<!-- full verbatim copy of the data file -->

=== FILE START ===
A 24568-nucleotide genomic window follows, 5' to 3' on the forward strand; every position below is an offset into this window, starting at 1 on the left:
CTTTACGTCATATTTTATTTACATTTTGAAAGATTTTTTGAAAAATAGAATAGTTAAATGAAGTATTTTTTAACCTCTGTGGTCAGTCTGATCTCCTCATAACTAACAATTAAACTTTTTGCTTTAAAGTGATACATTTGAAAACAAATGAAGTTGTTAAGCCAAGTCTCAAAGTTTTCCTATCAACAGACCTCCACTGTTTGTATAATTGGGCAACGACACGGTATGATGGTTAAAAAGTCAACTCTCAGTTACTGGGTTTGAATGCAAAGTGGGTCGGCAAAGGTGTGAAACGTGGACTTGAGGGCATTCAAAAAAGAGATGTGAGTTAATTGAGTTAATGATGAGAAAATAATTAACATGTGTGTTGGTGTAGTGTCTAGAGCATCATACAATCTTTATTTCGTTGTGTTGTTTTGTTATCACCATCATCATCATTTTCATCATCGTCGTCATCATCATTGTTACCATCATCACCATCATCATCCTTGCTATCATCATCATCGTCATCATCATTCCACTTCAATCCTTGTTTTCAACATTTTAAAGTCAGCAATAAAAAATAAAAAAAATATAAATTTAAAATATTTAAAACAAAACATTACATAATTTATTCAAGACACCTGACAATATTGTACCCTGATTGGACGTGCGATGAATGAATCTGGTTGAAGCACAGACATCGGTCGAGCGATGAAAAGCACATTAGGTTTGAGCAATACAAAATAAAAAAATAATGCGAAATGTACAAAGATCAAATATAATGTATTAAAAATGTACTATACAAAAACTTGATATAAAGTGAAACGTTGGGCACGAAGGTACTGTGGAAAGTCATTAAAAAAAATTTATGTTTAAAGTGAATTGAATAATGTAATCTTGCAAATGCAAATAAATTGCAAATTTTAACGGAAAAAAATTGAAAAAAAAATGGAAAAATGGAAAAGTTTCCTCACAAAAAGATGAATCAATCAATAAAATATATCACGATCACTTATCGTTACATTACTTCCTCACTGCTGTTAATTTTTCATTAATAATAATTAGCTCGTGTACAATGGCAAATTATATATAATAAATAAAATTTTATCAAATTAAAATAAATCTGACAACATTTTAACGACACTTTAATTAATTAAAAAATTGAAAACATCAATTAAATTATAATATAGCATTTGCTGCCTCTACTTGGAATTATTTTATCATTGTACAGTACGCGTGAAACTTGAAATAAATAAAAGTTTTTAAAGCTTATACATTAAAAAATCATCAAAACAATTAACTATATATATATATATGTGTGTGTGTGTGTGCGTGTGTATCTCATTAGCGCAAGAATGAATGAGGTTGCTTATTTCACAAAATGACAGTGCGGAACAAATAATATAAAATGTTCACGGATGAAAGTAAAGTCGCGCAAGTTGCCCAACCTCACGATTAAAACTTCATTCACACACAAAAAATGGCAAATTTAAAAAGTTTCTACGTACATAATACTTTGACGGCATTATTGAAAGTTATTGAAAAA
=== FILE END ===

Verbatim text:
A 24568-nucleotide genomic window follows, 5' to 3' on the forward strand; every position below is an offset into this window, starting at 1 on the left:
CTTTACGTCATATTTTATTTACATTTTGAAAGATTTTTTGAAAAATAGAATAGTTAAATGAAGTATTTTTTAACCTCTGTGGTCAGTCTGATCTCCTCATAACTAACAATTAAACTTTTTGCTTTAAAGTGATACATTTGAAAACAAATGAAGTTGTTAAGCCAAGTCTCAAAGTTTTCCTATCAACAGACCTCCACTGTTTGTATAATTGGGCAACGACACGGTATGATGGTTAAAAAGTCAACTCTCAGTTACTGGGTTTGAATGCAAAGTGGGTCGGCAAAGGTGTGAAACGTGGACTTGAGGGCATTCAAAAAAGAGATGTGAGTTAATTGAGTTAATGATGAGAAAATAATTAACATGTGTGTTGGTGTAGTGTCTAGAGCATCATACAATCTTTATTTCGTTGTGTTGTTTTGTTATCACCATCATCATCATTTTCATCATCGTCGTCATCATCATTGTTACCATCATCACCATCATCATCCTTGCTATCATCATCATCGTCATCATCATTCCACTTCAATCCTTGTTTTCAACATTTTAAAGTCAGCAATAAAAAATAAAAAAAATATAAATTTAAAATATTTAAAACAAAACATTACATAATTTATTCAAGACACCTGACAATATTGTACCCTGATTGGACGTGCGATGAATGAATCTGGTTGAAGCACAGACATCGGTCGAGCGATGAAAAGCACATTAGGTTTGAGCAATACAAAATAAAAAAATAATGCGAAATGTACAAAGATCAAATATAATGTATTAAAAATGTACTATACAAAAACTTGATATAAAGTGAAACGTTGGGCACGAAGGTACTGTGGAAAGTCATTAAAAAAAATTTATGTTTAAAGTGAATTGAATAATGTAATCTTGCAAATGCAAATAAATTGCAAATTTTAACGGAAAAAAATTGAAAAAAAAATGGAAAAATGGAAAAGTTTCCTCACAAAAAGATGAATCAATCAATAAAATATATCACGATCACTTATCGTTACATTACTTCCTCACTGCTGTTAATTTTTCATTAATAATAATTAGCTCGTGTACAATGGCAAATTATATATAATAAATAAAATTTTATCAAATTAAAATAAATCTGACAACATTTTAACGACACTTTAATTAATTAAAAAATTGAAAACATCAATTAAATTATAATATAGCATTTGCTGCCTCTACTTGGAATTATTTTATCATTGTACAGTACGCGTGAAACTTGAAATAAATAAAAGTTTTTAAAGCTTATACATTAAAAAATCATCAAAACAATTAACTATATATATATATATGTGTGTGTGTGTGTGCGTGTGTATCTCATTAGCGCAAGAATGAATGAGGTTGCTTATTTCACAAAATGACAGTGCGGAACAAATAATATAAAATGTTCACGGATGAAAGTAAAGTCGCGCAAGTTGCCCAACCTCACGATTAAAACTTCATTCACACACAAAAAATGGCAAATTTAAAAAGTTTCTACGTACATAATACTTTGACGGCATTATTGAAAGTTATTGAAAAA